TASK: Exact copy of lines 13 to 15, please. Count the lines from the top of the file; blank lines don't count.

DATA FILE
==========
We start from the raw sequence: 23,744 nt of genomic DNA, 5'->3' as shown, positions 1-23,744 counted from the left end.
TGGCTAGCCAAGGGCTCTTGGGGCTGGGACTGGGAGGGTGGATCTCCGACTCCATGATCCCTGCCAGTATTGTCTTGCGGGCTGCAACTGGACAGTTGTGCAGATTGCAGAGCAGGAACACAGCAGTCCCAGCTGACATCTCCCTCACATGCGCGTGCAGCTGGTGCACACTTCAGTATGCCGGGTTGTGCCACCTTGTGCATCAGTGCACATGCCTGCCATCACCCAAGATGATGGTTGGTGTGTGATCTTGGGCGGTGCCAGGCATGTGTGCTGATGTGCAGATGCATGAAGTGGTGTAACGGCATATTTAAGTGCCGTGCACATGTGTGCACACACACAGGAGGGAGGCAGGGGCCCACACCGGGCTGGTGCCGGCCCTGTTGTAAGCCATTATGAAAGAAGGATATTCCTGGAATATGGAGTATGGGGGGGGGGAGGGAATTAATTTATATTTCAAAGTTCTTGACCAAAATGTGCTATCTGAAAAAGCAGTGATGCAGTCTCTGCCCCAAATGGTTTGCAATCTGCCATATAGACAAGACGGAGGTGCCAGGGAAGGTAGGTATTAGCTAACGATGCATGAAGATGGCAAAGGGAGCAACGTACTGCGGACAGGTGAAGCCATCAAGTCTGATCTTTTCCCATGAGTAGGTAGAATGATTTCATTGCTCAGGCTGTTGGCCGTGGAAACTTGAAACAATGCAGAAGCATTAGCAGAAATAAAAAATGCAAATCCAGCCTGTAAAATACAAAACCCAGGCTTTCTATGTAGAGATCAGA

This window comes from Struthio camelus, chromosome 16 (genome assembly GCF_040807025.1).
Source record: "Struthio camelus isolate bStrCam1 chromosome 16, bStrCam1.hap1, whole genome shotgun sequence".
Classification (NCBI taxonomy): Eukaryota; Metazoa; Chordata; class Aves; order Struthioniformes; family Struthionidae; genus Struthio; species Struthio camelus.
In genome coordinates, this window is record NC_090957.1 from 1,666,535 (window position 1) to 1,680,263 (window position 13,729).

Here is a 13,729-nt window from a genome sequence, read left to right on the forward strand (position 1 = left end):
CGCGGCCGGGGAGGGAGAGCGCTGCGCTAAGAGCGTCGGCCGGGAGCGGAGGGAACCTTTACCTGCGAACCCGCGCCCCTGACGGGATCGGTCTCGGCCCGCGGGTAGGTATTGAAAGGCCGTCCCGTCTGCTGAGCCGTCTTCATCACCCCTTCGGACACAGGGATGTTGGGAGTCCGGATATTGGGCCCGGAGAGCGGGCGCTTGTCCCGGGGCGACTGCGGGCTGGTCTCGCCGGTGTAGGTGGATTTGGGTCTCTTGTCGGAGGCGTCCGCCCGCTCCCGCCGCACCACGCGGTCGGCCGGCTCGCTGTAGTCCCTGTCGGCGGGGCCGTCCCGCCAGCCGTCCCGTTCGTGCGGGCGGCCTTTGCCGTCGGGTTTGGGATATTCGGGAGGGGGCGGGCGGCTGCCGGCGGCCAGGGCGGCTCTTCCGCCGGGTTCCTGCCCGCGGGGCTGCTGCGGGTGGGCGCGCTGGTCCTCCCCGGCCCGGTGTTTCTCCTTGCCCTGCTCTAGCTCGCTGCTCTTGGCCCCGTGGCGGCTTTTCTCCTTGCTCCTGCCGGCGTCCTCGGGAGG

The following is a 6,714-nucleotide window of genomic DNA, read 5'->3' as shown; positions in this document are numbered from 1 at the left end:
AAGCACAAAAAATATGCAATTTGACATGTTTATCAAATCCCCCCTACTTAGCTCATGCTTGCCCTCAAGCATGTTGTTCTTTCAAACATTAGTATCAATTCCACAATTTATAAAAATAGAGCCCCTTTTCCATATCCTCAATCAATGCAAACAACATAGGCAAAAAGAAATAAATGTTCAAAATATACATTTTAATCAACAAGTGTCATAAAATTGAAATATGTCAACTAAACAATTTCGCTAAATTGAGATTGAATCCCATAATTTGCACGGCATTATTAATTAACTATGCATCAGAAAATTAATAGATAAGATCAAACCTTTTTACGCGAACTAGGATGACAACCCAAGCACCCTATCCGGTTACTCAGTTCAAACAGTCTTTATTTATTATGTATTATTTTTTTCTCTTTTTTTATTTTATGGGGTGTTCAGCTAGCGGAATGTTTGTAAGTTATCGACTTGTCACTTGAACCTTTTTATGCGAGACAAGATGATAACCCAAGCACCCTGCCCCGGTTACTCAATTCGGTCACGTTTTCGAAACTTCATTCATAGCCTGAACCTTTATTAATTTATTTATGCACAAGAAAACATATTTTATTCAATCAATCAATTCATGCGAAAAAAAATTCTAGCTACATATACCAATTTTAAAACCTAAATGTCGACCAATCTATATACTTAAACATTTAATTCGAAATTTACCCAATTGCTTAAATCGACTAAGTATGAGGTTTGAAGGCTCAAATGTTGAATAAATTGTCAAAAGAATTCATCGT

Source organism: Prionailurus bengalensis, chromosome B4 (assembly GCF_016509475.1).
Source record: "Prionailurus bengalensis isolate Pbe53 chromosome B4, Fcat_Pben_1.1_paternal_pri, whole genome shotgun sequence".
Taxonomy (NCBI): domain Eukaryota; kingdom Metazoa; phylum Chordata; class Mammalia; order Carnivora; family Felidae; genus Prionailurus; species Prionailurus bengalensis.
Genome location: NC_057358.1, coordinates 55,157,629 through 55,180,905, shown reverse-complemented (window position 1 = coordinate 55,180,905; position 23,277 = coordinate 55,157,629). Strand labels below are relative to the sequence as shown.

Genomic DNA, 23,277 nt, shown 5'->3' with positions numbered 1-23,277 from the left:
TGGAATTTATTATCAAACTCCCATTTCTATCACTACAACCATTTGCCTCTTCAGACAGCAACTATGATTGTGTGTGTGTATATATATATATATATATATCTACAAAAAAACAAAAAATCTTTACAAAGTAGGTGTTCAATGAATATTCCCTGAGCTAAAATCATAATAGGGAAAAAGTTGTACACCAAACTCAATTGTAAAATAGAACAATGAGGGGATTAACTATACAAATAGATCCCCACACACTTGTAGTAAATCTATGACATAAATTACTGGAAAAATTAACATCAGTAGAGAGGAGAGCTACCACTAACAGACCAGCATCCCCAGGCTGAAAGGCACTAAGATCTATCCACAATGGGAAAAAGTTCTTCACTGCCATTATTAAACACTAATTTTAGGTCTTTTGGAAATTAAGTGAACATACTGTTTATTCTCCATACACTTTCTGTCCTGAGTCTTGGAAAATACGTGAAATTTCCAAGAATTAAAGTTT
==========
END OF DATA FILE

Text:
Taxonomy (NCBI): domain Eukaryota; kingdom Metazoa; phylum Chordata; class Mammalia; order Carnivora; family Felidae; genus Prionailurus; species Prionailurus bengalensis.
Genome location: NC_057358.1, coordinates 55,157,629 through 55,180,905, shown reverse-complemented (window position 1 = coordinate 55,180,905; position 23,277 = coordinate 55,157,629). Strand labels below are relative to the sequence as shown.

Genomic DNA, 23,277 nt, shown 5'->3' with positions numbered 1-23,277 from the left: